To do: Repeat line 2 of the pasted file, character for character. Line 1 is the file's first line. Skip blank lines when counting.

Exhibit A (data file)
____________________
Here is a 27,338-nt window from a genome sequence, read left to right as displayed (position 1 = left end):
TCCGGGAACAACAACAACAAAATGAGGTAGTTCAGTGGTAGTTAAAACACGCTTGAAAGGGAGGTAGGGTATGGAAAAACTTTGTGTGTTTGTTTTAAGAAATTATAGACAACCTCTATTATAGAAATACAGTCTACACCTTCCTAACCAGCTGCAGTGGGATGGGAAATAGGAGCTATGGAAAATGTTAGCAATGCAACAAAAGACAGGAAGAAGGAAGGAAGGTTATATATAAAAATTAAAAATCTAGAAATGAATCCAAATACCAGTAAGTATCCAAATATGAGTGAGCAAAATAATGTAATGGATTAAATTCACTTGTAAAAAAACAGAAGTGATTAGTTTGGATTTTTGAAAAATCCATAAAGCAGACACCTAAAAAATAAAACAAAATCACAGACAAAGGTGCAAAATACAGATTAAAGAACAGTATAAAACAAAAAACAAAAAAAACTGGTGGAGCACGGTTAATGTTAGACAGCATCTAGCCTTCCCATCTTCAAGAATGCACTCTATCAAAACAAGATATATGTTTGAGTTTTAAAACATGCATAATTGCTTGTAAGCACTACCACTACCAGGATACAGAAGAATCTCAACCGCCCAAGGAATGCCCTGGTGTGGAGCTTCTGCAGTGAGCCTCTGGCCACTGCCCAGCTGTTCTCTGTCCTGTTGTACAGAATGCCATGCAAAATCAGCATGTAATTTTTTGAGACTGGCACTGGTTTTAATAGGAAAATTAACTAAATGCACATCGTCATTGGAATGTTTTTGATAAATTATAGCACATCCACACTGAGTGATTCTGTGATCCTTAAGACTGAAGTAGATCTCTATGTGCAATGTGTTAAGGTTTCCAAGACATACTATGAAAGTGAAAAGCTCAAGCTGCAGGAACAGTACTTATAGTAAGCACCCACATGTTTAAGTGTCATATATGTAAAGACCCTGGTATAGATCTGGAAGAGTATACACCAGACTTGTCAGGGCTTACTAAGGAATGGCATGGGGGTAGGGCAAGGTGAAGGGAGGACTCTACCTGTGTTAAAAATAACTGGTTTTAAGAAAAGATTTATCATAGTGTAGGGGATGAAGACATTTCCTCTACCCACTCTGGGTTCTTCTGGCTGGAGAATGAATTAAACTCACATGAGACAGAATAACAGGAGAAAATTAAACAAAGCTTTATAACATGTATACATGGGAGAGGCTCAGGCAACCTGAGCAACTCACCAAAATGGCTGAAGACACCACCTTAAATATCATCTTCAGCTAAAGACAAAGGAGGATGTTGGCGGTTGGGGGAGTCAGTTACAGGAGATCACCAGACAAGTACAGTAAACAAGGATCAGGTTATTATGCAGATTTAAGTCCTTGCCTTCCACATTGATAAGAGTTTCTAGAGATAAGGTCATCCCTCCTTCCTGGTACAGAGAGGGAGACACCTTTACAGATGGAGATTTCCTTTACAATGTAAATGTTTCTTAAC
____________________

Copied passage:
TCCGGGAACAACAACAACAAAATGAGGTAGTTCAGTGGTAGTTAAAACACGCTTGAAAGGGAGGTAGGGTATGGAAAAACTTTGTGTGTTTGTTTTAAGAAATTATAGACAACCTCTATTATAGAAATACAGTCTACACCTTCCTAACCAGCTGCAGTGGGATGGGAAATAGGAGCTATGGAAAATGTTAGCAATGCAACAAAAGACAGGAAGAAGGAAGGAAGGTTATATATAAAAATTAAAAATCTAGAAATGAATCCAAATACCAGTAAGTATCCAAATATGAGTGAGCAAAATAATGTAATGGATTAAATTCACTTGTAAAAAAACAGAAGTGATTAGTTTGGATTTTTGAAAAATCCATAAAGCAGACACCTAAAAAATAAAACAAAATCACAGACAAAGGTGCAAAATACAGATTAAAGAACAGTATAAAACAAAAAACAAAAAAAACTGGTGGAGCACGGTTAATGTTAGACAGCATCTAGCCTTCCCATCTTCAAGAATGCACTCTATCAAAACAAGATATATGTTTGAGTTTTAAAACATGCATAATTGCTTGTAAGCACTACCACTACCAGGATACAGAAGAATCTCAACCGCCCAAGGAATGCCCTGGTGTGGAGCTTCTGCAGTGAGCCTCTGGCCACTGCCCAGCTGTTCTCTGTCCTGTTGTACAGAATGCCATGCAAAATCAGCATGTAATTTTTTGAGACTGGCACTGGTTTTAATAGGAAAATTAACTAAATGCACATCGTCATTGGAATGTTTTTGATAAATTATAGCACATCCACACTGAGTGATTCTGTGATCCTTAAGACTGAAGTAGATCTCTATGTGCAATGTGTTAAGGTTTCCAAGACATACTATGAAAGTGAAAAGCTCAAGCTGCAGGAACAGTACTTATAGTAAGCACCCACATGTTTAAGTGTCATATATGTAAAGACCCTGGTATAGATCTGGAAGAGTATACACCAGACTTGTCAGGGCTTACTAAGGAATGGCATGGGGGTAGGGCAAGGTGAAGGGAGGACTCTACCTGTGTTAAAAATAACTGGTTTTAAGAAAAGATTTATCATAGTGTAGGGGATGAAGACATTTCCTCTACCCACTCTGGGTTCTTCTGGCTGGAGAATGAATTAAACTCACATGAGACAGAATAACAGGAGAAAATTAAACAAAGCTTTATAACATGTATACATGGGAGAGGCTCAGGCAACCTGAGCAACTCACCAAAATGGCTGAAGACACCACCTTAAATATCATCTTCAGCTAAAGACAAAGGAGGATGTTGGCGGTTGGGGGAGTCAGTTACAGGAGATCACCAGACAAGTACAGTAAACAAGGATCAGGTTATTATGCAGATTTAAGTCCTTGCCTTCCACATTGATAAGAGTTTCTAGAGATAAGGTCATCCCTCCTTCCTGGTACAGAGAGGGAGACACCTTTACAGATGGAGATTTCCTTTACAATGTAAATGTTTCTTAAC